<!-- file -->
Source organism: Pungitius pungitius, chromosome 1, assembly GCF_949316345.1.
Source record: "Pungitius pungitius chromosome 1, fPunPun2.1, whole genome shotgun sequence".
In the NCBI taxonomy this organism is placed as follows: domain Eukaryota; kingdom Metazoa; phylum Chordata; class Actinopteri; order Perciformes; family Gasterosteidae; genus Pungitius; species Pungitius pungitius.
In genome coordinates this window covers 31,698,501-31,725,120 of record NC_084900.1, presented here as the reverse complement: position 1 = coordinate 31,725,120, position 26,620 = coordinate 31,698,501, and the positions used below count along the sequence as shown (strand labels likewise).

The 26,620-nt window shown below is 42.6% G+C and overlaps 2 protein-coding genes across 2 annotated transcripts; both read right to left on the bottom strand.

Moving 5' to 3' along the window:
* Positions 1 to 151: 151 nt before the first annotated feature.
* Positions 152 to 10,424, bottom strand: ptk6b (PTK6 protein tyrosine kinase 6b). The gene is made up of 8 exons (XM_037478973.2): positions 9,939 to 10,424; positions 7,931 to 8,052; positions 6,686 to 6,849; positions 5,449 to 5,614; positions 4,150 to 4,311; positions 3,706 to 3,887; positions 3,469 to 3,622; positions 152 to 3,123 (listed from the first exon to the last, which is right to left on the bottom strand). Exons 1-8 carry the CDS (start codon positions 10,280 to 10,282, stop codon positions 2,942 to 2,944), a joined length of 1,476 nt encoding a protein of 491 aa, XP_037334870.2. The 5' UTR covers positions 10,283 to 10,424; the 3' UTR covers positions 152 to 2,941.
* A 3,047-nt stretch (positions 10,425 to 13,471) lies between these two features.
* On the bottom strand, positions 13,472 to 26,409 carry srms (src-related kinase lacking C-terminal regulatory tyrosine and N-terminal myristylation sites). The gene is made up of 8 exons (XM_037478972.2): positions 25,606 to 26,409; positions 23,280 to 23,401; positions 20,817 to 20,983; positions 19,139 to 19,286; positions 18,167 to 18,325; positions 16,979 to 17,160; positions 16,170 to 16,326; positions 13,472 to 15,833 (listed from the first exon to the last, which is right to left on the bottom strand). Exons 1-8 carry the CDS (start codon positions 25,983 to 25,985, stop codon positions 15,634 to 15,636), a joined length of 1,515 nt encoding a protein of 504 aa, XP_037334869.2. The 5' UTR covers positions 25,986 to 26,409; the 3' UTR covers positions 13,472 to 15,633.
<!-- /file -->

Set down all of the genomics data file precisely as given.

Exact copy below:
Source organism: Pungitius pungitius, chromosome 1, assembly GCF_949316345.1.
Source record: "Pungitius pungitius chromosome 1, fPunPun2.1, whole genome shotgun sequence".
In the NCBI taxonomy this organism is placed as follows: domain Eukaryota; kingdom Metazoa; phylum Chordata; class Actinopteri; order Perciformes; family Gasterosteidae; genus Pungitius; species Pungitius pungitius.
In genome coordinates this window covers 31,698,501-31,725,120 of record NC_084900.1, presented here as the reverse complement: position 1 = coordinate 31,725,120, position 26,620 = coordinate 31,698,501, and the positions used below count along the sequence as shown (strand labels likewise).

The 26,620-nt window shown below is 42.6% G+C and overlaps 2 protein-coding genes across 2 annotated transcripts; both read right to left on the bottom strand.

Moving 5' to 3' along the window:
* Positions 1 to 151: 151 nt before the first annotated feature.
* Positions 152 to 10,424, bottom strand: ptk6b (PTK6 protein tyrosine kinase 6b). The gene is made up of 8 exons (XM_037478973.2): positions 9,939 to 10,424; positions 7,931 to 8,052; positions 6,686 to 6,849; positions 5,449 to 5,614; positions 4,150 to 4,311; positions 3,706 to 3,887; positions 3,469 to 3,622; positions 152 to 3,123 (listed from the first exon to the last, which is right to left on the bottom strand). Exons 1-8 carry the CDS (start codon positions 10,280 to 10,282, stop codon positions 2,942 to 2,944), a joined length of 1,476 nt encoding a protein of 491 aa, XP_037334870.2. The 5' UTR covers positions 10,283 to 10,424; the 3' UTR covers positions 152 to 2,941.
* A 3,047-nt stretch (positions 10,425 to 13,471) lies between these two features.
* On the bottom strand, positions 13,472 to 26,409 carry srms (src-related kinase lacking C-terminal regulatory tyrosine and N-terminal myristylation sites). The gene is made up of 8 exons (XM_037478972.2): positions 25,606 to 26,409; positions 23,280 to 23,401; positions 20,817 to 20,983; positions 19,139 to 19,286; positions 18,167 to 18,325; positions 16,979 to 17,160; positions 16,170 to 16,326; positions 13,472 to 15,833 (listed from the first exon to the last, which is right to left on the bottom strand). Exons 1-8 carry the CDS (start codon positions 25,983 to 25,985, stop codon positions 15,634 to 15,636), a joined length of 1,515 nt encoding a protein of 504 aa, XP_037334869.2. The 5' UTR covers positions 25,986 to 26,409; the 3' UTR covers positions 13,472 to 15,633.